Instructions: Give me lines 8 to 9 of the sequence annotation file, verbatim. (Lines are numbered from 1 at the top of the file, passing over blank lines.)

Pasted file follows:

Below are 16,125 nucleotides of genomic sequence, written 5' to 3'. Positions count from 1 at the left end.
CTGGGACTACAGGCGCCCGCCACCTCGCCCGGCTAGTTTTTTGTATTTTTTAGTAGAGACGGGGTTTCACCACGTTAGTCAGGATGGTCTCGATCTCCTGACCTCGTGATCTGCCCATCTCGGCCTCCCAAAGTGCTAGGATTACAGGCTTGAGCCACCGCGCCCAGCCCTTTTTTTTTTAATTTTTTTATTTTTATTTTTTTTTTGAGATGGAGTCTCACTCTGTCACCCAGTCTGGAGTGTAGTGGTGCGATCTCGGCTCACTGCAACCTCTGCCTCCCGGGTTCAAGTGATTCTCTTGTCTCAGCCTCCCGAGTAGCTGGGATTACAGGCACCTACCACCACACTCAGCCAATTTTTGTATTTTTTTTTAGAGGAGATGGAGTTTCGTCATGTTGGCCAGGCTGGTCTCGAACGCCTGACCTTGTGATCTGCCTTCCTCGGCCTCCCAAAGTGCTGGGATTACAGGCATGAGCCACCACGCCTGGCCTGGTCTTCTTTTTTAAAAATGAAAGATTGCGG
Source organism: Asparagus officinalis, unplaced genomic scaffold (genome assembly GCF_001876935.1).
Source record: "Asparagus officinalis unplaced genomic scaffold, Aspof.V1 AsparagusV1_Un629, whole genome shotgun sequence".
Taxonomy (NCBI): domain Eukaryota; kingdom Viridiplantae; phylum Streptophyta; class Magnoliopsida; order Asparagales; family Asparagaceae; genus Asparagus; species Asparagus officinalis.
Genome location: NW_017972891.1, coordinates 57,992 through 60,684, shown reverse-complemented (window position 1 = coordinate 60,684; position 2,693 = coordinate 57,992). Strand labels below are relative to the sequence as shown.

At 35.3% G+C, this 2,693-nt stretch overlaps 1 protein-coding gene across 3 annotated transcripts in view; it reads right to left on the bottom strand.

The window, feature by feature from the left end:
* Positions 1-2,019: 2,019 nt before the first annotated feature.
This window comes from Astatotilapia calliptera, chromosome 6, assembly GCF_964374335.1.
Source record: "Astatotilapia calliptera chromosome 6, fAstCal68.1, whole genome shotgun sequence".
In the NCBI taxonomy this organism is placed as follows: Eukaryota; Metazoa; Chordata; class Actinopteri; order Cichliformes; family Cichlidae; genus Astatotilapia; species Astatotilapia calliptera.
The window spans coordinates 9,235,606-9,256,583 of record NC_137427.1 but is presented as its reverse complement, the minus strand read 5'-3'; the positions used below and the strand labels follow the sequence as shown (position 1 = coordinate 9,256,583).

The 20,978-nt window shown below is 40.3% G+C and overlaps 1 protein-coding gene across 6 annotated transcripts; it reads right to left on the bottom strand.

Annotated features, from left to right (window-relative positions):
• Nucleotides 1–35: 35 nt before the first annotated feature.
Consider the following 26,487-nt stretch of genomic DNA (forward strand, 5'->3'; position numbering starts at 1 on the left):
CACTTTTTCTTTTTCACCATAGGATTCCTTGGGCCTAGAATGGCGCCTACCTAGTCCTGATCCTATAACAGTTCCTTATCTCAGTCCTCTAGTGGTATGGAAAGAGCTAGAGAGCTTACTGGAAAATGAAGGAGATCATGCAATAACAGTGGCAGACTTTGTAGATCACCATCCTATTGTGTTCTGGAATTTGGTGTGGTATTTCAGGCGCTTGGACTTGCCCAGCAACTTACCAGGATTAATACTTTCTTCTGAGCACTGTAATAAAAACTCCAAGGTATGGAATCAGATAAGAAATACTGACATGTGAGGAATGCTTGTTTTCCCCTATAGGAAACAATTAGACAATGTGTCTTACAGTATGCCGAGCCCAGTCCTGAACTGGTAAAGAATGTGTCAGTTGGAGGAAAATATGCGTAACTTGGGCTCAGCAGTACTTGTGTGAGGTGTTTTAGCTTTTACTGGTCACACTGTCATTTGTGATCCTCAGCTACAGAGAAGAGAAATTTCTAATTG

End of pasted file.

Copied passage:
The window, feature by feature from the left end:
* Positions 1-2,019: 2,019 nt before the first annotated feature.